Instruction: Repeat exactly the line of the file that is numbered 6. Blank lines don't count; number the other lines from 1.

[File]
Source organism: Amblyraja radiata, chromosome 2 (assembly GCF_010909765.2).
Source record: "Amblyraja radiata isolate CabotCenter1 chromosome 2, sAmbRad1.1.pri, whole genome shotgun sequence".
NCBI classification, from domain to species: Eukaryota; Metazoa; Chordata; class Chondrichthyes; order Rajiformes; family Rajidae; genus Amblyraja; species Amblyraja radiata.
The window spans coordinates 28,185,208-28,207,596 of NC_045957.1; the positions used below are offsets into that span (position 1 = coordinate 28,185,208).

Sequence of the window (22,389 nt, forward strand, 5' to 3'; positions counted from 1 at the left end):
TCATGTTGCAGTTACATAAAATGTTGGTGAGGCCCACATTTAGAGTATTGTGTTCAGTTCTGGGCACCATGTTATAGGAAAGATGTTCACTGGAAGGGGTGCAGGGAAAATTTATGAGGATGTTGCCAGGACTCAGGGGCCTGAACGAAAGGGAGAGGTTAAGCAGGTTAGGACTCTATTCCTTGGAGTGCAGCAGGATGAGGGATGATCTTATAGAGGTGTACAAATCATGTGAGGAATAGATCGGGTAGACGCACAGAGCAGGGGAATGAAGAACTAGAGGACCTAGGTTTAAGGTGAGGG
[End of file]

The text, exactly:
TCATGTTGCAGTTACATAAAATGTTGGTGAGGCCCACATTTAGAGTATTGTGTTCAGTTCTGGGCACCATGTTATAGGAAAGATGTTCACTGGAAGGGGTGCAGGGAAAATTTATGAGGATGTTGCCAGGACTCAGGGGCCTGAACGAAAGGGAGAGGTTAAGCAGGTTAGGACTCTATTCCTTGGAGTGCAGCAGGATGAGGGATGATCTTATAGAGGTGTACAAATCATGTGAGGAATAGATCGGGTAGACGCACAGAGCAGGGGAATGAAGAACTAGAGGACCTAGGTTTAAGGTGAGGG